Of all of the various things a building must have these days in order to be compliant, it appears that there are three that are usually the deal-breakers: restrooms, elevators and fire-suppression sprinkler systems. Restrooms are an obvious need for almost any building use so that one sounds a bit silly – until you realize that because of ADA standards, restrooms must have minimum sizes and dimensions in order to accommodate a wheelchair. Well that sounds fair enough for new construction, but I’ll bet most of our vacant downtown buildings and units that have existing working restrooms do not meet today’s standards. A large business that is filling 30,000 square feet or more usually doesn’t have a problem paying to have new restrooms installed, but those are also the businesses that find much of our downtown space obsolete for today’s business needs. Meanwhile there are probably many small businesses that would love to locate in some of the smaller spaces but are simply unable to foot the bill for new restrooms, while building owners are unable to do so as well for the small lease amount that a small business will likely be paying. How about elevators – seems like if a building never had an elevator (or instead had one of those very cool old freight elevators), then it should simply be exempt. Hell, we would probably help the obesity problem if we forced folks to take the stairs anyway (as I try to do as often as I can from my fourth-floor condo). But then it wouldn’t be accessible to the handicapped, and if restrooms are too expensive then just forget the elevator – it just ain’t gonna happen. Finally, the fire-suppression sprinkler system – no, they didn’t have those either when most of these vacant buildings were built, and like the others don’t come cheap.
Why is this such a problem in Dayton and not other larger urban cities? I’d guess it is how cheap leases go for here. In more successful cities, lease rates are much more expensive – over $100 per square foot in places like N.Y.C. and San Francisco. With that kind of rental income, building owners can afford to bring their buildings up to code. But here in Dayton we’re looking at lease rates of $5-$15 per square foot, and new restrooms, elevators and sprinkler systems aren’t likely to be much cheaper here than in N.Y. C. or San Francisco. Hmm, perhaps our “low cost of living” isn’t such a good thing after all – at least when it comes to vacant downtown buildings.
What is the solution? I suppose we could just say to hell with handicapped folks and just make downtown a handicapped-free zone, but that would ensure Dayton’s position on Forbes list of the Top Ten Asshole Cities. Perhaps we could be a bit more flexible when it comes to granting variances (and I really have no idea how flexible we currently are). But ideally we should strive for compliance AND making things cost effective for small businesses and building owners to be in compliance. So this is my proposal: What if the city simply passed a policy that says that for the next five years, a significant percentage (all?) of economic development money that might otherwise go toward tax incentives to larger businesses to locate in the city (ie corporate welfare) or toward tearing down a bunch of buildings in hopes that a developer will happen along and develop something there, went instead into dozens (or even hundreds) of much smaller projects that focused on bringing most of our downtown buildings back into compliance so that they were move-in ready for small businesses. We could set up a sort-of competition among building owners for access to this pool of money by which they would have to do the leg work of submitting plans, with an independent committee determining which ones get the green-light based on predetermined criteria to ensure we get the biggest bang for the buck.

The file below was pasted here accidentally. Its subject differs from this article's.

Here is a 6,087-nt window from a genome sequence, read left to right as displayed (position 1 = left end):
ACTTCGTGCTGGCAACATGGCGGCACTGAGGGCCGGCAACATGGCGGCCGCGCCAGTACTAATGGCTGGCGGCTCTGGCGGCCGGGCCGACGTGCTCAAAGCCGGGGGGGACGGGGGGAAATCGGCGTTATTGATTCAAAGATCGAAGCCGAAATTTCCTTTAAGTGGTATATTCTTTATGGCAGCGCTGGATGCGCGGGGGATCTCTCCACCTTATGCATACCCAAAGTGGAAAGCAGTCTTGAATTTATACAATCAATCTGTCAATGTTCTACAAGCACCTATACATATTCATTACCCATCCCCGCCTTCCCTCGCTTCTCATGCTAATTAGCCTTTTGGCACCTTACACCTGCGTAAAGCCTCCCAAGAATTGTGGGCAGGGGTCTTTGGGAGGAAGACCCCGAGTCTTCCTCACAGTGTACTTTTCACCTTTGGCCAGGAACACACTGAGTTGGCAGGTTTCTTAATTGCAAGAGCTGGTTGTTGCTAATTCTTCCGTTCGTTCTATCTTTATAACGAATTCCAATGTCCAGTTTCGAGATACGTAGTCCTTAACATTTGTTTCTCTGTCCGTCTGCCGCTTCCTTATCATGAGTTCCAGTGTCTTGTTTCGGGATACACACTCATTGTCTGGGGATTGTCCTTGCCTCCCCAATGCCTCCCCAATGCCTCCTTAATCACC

This solution would bring vibrancy back to the core, not to mention businesses, jobs and the income tax that comes with them. Sure, many of these small businesses will be small potatoes, especially service-type businesses like restaurants and small retail. But these are what will make our downtown vibrant and alive again, and probably a much better way to attract those larger businesses than with huge tax incentives that only temporarily lure them here until they find a better tax incentive somewhere else.
This is a simple idea that obviously needs many details to be ironed out, but it is still an idea – and a fresh one at that. And these days, it is going to be new and fresh ideas that push our city forward, because the old line of thinking is simply not going to cut it anymore.
“What about the public schools?” This is a question I’ve heard time and time again, whether I’m casually talking to another person or giving a talk to a large group about why they should be aware of the interesting things happening in the urban core of Dayton, efforts to make our city vibrant again and why they should care. It is almost as if many people in this region refuse to give the city a second thought unless somehow the pubic school problems are miraculously solved (without their help, of course). But is this even a legitimate show-stopping question? I say no, it isn’t – and for many it is in fact completely irrelevant.
In terms of this discussion there are four main demographic groups that make up the total housing market for both rental and ownership: 20-something and older singles, married but childless couples, families with young or school-age children and empty nesters. When it comes to the public school question, here is the breakdown (note I have no stats backing my claims, only common sense):